Sus­tain­able de­vel­op­ment of mar­itime trans­port was also dis­cussed dur­ing the min­is­te­rial sum­mit hosted by the Min­istry of Com­mu­ni­ca­tion and Works, at­tended by govern­ment of­fi­cials and rep­re­sen­ta­tives of or­gan­i­sa­tions.

The Cyprus Ship­ping Cham­ber is mark­ing its 25th an­niver­sary by host­ing this year’s meet­ing of the ICS, tak­ing place at the Four Sea­sons Ho­tel in Li­mas­sol.

The CSC also or­gan­ised a gala din­ner at the Pres­i­den­tial Palace in Ni­cosia on Tues­day night where Pres­i­dent Ni­cos Anas­tasi­ades praised the cre­ation of the Cham­ber 25 years ago “with a mis­sion, not only to pre­serve Cyprus’ prom­i­nent po­si­tion in world ship­ping, but also to im­prove and fur­ther de­velop it.”

“The 25th year an­niver­sary comes in the aftermath of the re­cent ad­verse fi­nan­cial de­vel­op­ments in Cyprus. In this con­text, as the ship­ping sec­tor con­sti­tutes a cru­cial part of our econ­omy and one of the main pil­lars of growth, there is no doubt that ship­ping has played a leading role in our ef­fort for re­cov­ery,” the Pres­i­dent said.

“To­day, just over a year since the Troika Loan Agree­ment for Cyprus was made, I am pleased to tell you that the Cyprus econ­omy is well un­der way for full re­cov­ery. We have re­peat­edly and timely met the obli­ga­tions we have un­der­taken against our lenders for struc­tural re­form, restor­ing the sound­ness of the Cyprus bank­ing sys­tem, as well as pub­lic spend­ing.”

“The ship­ping op­er­a­tional and taxation in­fra­struc­ture in Cyprus and the Cyprus flag re­main in­tact, fully op­er­a­tional and very com­pet­i­tive.”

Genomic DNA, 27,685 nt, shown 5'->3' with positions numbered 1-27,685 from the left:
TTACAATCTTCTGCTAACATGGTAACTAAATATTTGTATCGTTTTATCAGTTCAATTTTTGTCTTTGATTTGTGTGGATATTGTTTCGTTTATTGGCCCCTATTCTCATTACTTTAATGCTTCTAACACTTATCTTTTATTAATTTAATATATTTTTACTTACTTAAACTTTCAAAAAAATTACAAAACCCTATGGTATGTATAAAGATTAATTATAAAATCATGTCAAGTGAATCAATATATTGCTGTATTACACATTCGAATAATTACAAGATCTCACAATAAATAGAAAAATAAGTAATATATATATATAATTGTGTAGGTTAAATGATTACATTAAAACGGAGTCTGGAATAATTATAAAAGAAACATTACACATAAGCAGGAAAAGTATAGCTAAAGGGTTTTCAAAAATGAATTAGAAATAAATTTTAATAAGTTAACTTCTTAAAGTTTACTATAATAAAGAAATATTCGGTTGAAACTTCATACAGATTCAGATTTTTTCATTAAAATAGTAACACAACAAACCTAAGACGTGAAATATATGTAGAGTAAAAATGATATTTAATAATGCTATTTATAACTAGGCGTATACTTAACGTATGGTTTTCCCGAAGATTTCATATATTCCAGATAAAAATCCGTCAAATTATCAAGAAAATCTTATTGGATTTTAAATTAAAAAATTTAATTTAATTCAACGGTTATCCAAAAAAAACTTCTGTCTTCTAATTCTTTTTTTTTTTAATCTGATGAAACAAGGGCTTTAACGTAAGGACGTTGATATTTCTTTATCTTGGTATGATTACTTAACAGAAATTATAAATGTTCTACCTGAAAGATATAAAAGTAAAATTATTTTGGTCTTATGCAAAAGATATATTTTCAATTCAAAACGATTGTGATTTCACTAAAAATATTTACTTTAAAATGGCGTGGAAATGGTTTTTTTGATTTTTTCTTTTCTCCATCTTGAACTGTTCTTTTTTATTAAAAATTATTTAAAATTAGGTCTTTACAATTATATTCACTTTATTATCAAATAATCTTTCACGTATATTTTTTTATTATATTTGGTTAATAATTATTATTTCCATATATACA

Ac­cord­ing to Cyprus Cen­tral Bank data, rev­enues from ship­man­age­ment reached EUR 417 mln in the sec­ond half of 2013, up 3.73% from the EUR 402 mln in the first half, with the sec­tor con­tribut­ing 5.1% to the is­land’s GDP, the only sec­tor that has shown sta­bil­ity dur­ing the trou­bled past year of the econ­omy. The rev­enue level was, how­ever, the low­est in four years, in­dica­tive of some im­pact from the is­land’s eco­nomic melt­down that af­fected all sec­tors.

Some 85% of rev­enues from ship­man­age­ment arose from ser­vices pro­vided to for­eign-flag ships, up from 82% in the first half of 2013.

Ger­many re­mains the big­gest part­ner of the Cyprus mar­itime sec­tor ac­count­ing for 53% of the ship­man­age­ment busi­ness, fol­lowed by Viet­nam-flagged ves­sels (6%),

Rus­sia (5%), Sin­ga­pore (4%) and 2% each from Greece, Liberia, the Nether­lands and Italy.